Halloween is a (dead) serious business and Central Florida’s boo business offers more mayhem than a Michael Myers victim count. From horror conventions like Spooky Empire to eerie events like City Arts Dios de los Muertos & Monster Factory block party to world class theme park parties like Halloween Horror Nights, Mickey’s Not So Scary Halloween Party and Sea World’s Halloween Spooktacular, there’s no shortage of fright delight.
Over the years however, several frightfully fun festivities have gone to the grave. Listed below are five fright fest favorites forever (?) finished?
Robosaurus at Halloween Horror Nights
This 40-foot-tall, 30-ton terror is billed as the world’s largest transformer. This menacing car-crushing creature first lumbered into Universal Orlando Resort’s Halloween Horror Nights in their second year. Thrilling audiences on the streets of New York, Robosaurus made such a crushing impression that the transforming T-Rex made an encore excursion two years later for the fourth year of the event and again at Halloween Horror Nights Sweet 16. Robosaurus has not been seen at HHN since that the Sweet 16 appearance, but not to worry, the demolition driven dino still makes appearances elsewhere. Keep an eye on the weird wide web for future sightings here.
Festival of the Dead Parade at Halloween Horror Nights
“Mardi Gras meets Halloween” would be an accurate description of the HHN event that’s no longer haunting the party at Universal Studios Orlando Resort.
The streets come alive with hundreds of mutants, monsters and maniacs in this nightmarish processions of ghoulish floats and the walking dead. – Universal.
The parade was first introduced as “the Crypt Keeper’s Festival of the Dead Parade” in 1996. For HHN 7, the Crypt Keeper was replaced with the phrase, “Our Greatest. . .” In 2001 Universal changed the name to “Nightmares on Parade” as they toned down all of that year’s attractions. 2001 was also the last year of the parade for a time, as HHN was moved to Islands of Adventure for two years. The parade made several trips from New York to Hollywood (streets) for the last time in 2004. Festival of the Dead was replaced with more scare zones; the parade apparently discontinued due to the event’s growing appeal and subsequent crowds.
999 Happy Haunts Event at the Magic Kingdom
In 2002 Disney decided to give the Haunted Mansion a party. This merchandise centered event featured a party at the Magic Kingdom (limited to Liberty Square and Frontierland) with special entertainment and refreshments. The event ran for three years and is believed to be the precursor to Mickey’s Not So Scary Halloween Party (elements like the trick or treat trail, ride of the Headless Horseman and other entertainment carried over into Mickey’s party). Seminars on Haunted Mansion history were offered. A dinner INSIDE the Haunted Mansion gave top tier ticketed guests the ultimate experience, while all were treated the appearance of the Headless Horseman galloping though Liberty Square. The Cadaver Dans also made special appearances. (For more details of this ultimate party to die for, see the write up on Doombuggies.com)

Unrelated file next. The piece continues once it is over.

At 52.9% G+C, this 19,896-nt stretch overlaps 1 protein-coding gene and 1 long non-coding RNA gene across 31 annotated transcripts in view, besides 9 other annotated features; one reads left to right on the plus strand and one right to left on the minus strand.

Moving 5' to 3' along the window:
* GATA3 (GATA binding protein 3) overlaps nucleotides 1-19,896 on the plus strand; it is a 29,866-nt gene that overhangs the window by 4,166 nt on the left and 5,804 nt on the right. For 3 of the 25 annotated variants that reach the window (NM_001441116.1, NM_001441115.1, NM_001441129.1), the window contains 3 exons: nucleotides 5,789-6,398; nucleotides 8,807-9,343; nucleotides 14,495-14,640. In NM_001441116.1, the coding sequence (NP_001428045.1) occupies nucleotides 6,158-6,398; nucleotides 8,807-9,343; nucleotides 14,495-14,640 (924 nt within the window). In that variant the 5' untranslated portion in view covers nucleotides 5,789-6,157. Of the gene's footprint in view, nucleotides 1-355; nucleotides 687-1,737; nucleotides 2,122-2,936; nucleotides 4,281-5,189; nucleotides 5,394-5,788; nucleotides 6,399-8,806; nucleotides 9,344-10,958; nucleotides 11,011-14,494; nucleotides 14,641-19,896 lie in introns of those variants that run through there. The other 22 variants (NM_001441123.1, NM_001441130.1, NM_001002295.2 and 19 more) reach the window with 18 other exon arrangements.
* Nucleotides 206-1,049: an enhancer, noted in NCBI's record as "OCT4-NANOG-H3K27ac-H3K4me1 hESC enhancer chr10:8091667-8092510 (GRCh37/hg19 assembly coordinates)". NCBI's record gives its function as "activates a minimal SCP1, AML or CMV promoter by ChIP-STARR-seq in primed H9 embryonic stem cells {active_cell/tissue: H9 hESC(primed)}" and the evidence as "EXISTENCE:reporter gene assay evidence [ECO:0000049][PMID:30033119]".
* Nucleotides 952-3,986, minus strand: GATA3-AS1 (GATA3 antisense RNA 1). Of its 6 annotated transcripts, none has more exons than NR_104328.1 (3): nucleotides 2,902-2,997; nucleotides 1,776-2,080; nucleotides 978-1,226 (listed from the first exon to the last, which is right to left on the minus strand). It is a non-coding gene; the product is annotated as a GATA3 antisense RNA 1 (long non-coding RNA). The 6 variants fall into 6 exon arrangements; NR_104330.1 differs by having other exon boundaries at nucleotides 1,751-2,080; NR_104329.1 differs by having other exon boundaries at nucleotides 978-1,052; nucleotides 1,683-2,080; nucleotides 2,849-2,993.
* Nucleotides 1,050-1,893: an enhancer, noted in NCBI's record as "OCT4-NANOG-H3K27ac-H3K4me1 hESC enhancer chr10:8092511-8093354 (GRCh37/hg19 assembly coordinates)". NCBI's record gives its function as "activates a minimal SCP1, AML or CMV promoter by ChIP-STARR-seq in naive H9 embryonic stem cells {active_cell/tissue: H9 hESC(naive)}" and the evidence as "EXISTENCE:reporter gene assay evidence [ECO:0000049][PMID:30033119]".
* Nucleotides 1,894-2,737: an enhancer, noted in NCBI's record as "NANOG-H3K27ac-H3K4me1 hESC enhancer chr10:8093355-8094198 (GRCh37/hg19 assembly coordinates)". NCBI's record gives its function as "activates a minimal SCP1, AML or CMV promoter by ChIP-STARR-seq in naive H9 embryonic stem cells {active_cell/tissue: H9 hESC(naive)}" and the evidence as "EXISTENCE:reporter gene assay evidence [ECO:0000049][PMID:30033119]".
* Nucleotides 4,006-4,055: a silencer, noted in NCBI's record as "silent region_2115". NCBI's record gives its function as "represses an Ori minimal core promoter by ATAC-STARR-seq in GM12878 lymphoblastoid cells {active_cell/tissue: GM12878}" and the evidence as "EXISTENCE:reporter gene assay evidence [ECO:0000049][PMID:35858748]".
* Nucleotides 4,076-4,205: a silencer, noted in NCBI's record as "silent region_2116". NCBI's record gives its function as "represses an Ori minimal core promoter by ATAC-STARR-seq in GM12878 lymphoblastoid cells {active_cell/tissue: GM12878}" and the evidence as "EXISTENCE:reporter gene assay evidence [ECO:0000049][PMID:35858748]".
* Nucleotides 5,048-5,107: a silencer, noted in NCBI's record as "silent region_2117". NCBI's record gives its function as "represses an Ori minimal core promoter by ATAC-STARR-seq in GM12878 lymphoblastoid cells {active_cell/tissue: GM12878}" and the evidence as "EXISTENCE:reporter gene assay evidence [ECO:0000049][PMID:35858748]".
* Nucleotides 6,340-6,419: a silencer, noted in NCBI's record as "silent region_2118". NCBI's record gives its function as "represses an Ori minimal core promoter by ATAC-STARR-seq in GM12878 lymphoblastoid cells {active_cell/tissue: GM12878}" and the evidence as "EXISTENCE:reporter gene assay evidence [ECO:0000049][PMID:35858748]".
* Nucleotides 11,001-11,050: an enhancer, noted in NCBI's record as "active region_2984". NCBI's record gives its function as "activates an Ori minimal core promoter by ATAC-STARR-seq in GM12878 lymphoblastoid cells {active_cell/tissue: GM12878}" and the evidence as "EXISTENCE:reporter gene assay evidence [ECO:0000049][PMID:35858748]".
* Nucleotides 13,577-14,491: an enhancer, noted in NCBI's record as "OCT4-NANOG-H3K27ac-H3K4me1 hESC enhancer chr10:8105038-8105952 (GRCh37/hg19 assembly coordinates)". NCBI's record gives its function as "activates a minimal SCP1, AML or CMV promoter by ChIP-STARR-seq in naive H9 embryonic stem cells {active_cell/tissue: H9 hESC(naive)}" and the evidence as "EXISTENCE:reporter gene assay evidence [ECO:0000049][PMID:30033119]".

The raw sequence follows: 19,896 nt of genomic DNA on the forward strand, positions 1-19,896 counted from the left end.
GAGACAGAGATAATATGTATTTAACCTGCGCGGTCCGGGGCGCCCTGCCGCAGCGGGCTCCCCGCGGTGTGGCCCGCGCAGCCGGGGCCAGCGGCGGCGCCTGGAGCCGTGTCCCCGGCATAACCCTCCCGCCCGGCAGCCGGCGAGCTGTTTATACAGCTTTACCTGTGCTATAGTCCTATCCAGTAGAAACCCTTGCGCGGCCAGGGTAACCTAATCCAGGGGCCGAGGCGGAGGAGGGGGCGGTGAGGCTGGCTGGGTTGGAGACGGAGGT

Adventurers Club Halloween show
The Adventurers Club was a staple of Downtown Disney’s Pleasure Island from 1989 until it closed in 2007. This zany hangout for larger than life adventurers (and guests of Pleasure Island) held “1939 Open House” each night of the 18 years it was open. Those adventurers (Club President Pamelia Perkins, Treasurer Otis T. Wren, Ichthyologist Fletcher Hodges, Domestic Engineer/Maid (various names), Butler Graves, Aviator Hathaway Browne, Adventuress Samantha Sterling, and Junior Adventurer Emil Bleehall) would be sure to celebrate the holidays with various shows in the club’s library. The Halloween show was a must see!
Terror on Church Street Block Party to DIE for
(footage at the end of this promo gives an accurate look at the long line dying to get in)
Terror on Church Street was a year-round haunted attraction in Downtown Orlando from 1991 through 1999. The two-story haunt on the corner of Orange and Church attracted crowds from around the world and it would not be uncommon for lines to stretch around the building for long waits to tour the macabre maze. What does an all year haunt do for Halloween? Throw a HUGE block party, of course. That’s exactly what Terror on Church Street would do. Live bands, creepy characters and adult libations drew festive crowds and expanded the wait for this expired experience for several blocks and hours. Those who survived agree it was worth the wait.
Epitaph? So there you have it, a fiendishly favored five of finished fall festivals. But wait there may be more! It seems that another creepy classic could have gone cold. Each year Fort Wilderness campground at the Walt Disney World Resort would offer a holiday (haunted?) hayride. Tickets, not so mysteriously, vanished rather quickly for this after dark delight. Each night a storyteller would join the jaunt through the woods regaling riders of the story of one Ichabod Crane. The exciting tale would culminate with a chase – a headless horseman on a black steed eager for a head to chop. Executed with such spooky skill this rider was, that the horse would be known to breathe down the neck of those on the back of the fleeing wagon. Sadly the tall tale and its players did not make an appearance at the campgrounds last year and is feared dead and buried for 2016.
Did we miss a gruesome gala or happy haunt that’s since departed the land of the living? Is there a missing Central Florida favorite fall fear that still haunts your heart? Do share your eerie experience or long lost love in the comments below.